And all the rest …

So much happened during my trip to ArenaNet that it’s impossible to compartmentalize it into three or four simple categories.  There were plenty of exciting and fun details that don’t necessarily fit into one of those, so my final look at the event is a collection of smaller details that I found to be fun, new, and exciting.  Ready?  Here we go!

Finding creatures.  There’s more to hunting that “run around and hope you see something.”  In the norn starter area alone, I stumbled across two methods of finding creatures I was hunting for aside from just looking around.  As I approached some bushes I noticed they were rustling and shaking a bit.  As I got even closer I got an option to shake them by pressing the F key.  Shaking them (which was oddly a stomping motion rather than a shaking one) started three moa birds that were hiding inside, causing them to flee their cover.  I gave chase, took one down, and got the feather I needed.

A little farther on I came to a trap on the ground, and got the option to bait it.  I did so, noting in passing that the dead meat I was using for bait had amusing stink lines wafting up, and within a few minutes a couple of skelk approached.  I loved these alternative methods of hunting – it keeps things interesting.  My hope is that we’ll see more of this sort of thing as we progress in gameplay.

NPC chatter is something in Guild Wars I always enjoy.  It almost feels like an Easter Egg because there are so many funny little asides if you just take a moment to look.  I’m happy to see that it’s present in Guild Wars 2, and that it’s better: more interactive.  It’s something that we all know we’ll want to pay attention to anyway because of the presence of dynamic events, but even when there’s not an event offered the NPCs are fun to chat with.  I talked to several of them multiple times just to see if the dialogue repeated.

While some of the talk had a bit of a placeholder feel to it, that’s most certainly to be expected at this stage of development.  The majority of it was fun, though.  I found myself having conversations here and there.  The norn bartender told me she enjoys working at a moot, because she’s the only one who remembers the funny things that happened.  Others merely remarked that the spirits welcomed me or something similar, and still others offered me a chance to increase my ferocity and so on.  When Guild Wars 2 launches, I have a feeling that every NPC around is going to be a potential person of interest – chat with them all!  At the very least you’ll have a laugh.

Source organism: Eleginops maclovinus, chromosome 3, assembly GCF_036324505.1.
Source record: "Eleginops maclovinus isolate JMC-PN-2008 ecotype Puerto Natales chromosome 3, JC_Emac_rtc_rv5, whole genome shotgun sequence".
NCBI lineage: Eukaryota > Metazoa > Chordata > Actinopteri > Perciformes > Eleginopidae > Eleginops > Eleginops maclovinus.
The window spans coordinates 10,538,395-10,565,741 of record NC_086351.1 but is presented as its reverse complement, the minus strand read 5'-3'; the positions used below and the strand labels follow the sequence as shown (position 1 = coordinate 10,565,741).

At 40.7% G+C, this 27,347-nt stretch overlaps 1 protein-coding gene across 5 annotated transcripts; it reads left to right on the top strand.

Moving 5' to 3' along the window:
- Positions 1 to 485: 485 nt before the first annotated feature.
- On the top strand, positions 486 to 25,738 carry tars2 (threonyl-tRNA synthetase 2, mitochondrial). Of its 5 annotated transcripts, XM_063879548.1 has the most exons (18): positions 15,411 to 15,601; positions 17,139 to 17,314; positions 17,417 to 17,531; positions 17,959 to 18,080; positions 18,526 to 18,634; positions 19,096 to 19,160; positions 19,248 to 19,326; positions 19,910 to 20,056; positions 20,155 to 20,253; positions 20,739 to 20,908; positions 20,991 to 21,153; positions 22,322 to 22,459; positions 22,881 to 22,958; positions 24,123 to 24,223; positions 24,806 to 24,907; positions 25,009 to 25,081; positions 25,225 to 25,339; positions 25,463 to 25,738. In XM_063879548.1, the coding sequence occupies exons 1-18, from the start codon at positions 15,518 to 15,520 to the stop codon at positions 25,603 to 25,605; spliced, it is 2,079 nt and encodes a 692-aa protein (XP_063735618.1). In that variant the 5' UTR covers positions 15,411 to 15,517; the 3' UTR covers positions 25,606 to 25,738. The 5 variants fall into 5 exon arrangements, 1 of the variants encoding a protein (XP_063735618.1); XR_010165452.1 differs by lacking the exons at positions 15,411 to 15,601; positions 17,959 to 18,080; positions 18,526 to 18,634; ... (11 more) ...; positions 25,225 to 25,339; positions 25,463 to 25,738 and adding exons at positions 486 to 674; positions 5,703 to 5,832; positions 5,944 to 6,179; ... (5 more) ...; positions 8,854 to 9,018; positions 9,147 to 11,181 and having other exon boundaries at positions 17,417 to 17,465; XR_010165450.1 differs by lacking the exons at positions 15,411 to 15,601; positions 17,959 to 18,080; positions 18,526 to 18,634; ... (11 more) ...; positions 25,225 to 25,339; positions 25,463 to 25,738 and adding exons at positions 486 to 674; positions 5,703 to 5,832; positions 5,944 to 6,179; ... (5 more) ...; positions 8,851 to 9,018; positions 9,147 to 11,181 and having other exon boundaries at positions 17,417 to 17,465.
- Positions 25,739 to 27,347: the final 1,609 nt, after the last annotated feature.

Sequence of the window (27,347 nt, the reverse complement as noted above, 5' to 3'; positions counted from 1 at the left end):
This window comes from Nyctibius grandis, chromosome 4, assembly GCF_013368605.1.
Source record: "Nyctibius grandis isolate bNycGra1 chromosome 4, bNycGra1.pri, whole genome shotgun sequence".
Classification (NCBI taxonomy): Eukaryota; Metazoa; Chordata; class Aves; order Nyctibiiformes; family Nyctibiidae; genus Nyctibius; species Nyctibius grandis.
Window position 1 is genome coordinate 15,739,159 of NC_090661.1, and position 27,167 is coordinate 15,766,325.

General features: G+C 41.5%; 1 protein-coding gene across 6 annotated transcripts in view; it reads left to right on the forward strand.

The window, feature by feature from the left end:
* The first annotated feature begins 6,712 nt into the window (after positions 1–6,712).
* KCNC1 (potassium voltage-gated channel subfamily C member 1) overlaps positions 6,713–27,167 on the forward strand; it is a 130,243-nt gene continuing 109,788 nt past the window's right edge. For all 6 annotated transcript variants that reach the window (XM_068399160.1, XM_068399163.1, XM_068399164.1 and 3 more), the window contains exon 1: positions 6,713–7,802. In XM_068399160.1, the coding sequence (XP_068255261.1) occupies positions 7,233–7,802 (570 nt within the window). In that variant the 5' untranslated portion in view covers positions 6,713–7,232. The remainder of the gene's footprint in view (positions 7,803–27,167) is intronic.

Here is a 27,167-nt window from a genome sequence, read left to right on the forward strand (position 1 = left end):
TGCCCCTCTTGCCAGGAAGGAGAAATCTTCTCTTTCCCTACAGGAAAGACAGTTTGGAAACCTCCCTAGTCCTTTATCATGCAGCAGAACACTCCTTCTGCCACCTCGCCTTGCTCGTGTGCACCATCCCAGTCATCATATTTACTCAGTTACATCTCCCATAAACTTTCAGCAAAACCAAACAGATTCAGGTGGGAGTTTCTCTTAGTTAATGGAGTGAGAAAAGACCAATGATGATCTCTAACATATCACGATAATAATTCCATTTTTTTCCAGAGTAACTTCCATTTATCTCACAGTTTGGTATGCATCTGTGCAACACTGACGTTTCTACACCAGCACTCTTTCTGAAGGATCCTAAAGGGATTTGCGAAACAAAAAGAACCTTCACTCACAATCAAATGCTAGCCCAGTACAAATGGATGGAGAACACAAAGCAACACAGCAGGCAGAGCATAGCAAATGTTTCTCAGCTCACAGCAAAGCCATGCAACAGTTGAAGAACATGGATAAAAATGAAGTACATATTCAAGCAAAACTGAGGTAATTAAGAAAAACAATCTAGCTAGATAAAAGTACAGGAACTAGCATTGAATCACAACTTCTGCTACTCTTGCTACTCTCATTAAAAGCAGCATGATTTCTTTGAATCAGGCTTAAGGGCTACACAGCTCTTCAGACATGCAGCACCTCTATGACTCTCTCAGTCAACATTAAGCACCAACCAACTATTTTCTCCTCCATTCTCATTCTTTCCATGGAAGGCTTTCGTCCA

I love emotes, so I checked a few out.  Dancing is in the game, although I certainly hope the motions aren’t finalized.  I set my elementalist dancing and laughed out loud at the chat window.  “Rubi Djinn is busting out some moves, some sweet dance moves.”  My character’s sweet moves consisted of closing her eyes and swaying back and forth as if in a trance.  (The fact that the avatars can open and close their eyes is certainly worth noting, too.)

I stumbled across another when trying to angle a screenshot so my character didn’t dominate the environment.  A nearby developer suggested I try /cower, which caused my character to crouch down and protect her head with her arms.  I’m interested to check that out at launch to find out if it’s just a standard emote or an actual protective pose.  (Considering how inconvenient it would be to type /cower at a crucial point in battle, I’m assuming it’s the former.)

I ran across one Sylvari in the game, but she wasn’t anything new and exciting.  In fact, a nearby dev was quick to point out “they don’t look like that any more” when I ran over and started snapping screenshots.  Still, it was neat to see one.

I’ve mentioned a few times that I loved how much more open and interactive the world is.  Being able to run in and out of an NPCs house, explore, and maybe even get a hint at an event was pretty exciting, and something I hope to see a lot more of in GW2.

I got to experience very small pieces of the mail and crafting setups, and so far I really like what I see.  I received mail from an NPC in my travels, and wonder of wonders, I didn’t have to trudge around looking for a mailbox!  I just clicked on the envelope icon in the top left-hand corner of my screen and read my mail, the end.

Collecting crafting materials was pretty painless – the painful part came when I wasn’t able to use any of them to make things!  Crafting nodes were indicated on my compass as I approached them, and I simply approached and used the F key to interact and harvest them.

Finally, the basic character animations and sounds caught my eye.  They weren’t anything huge, flashy, or obtrusive, just little things that fit.  For example, when my engineer threw a grenade, she gave a small grunt of effort as she hurled it as far as she could.  When she jumped from a ledge or other small distance, she kicked up a little puff of dust when landing.  Finally – and perhaps best of all – when she jumped from a height tall enough to cause her to take damage, she didn’t land gracefully on her feet, she faceplanted.  It’s a little startling to see your character flat out, face down on the ground, but I liked it.  It worked!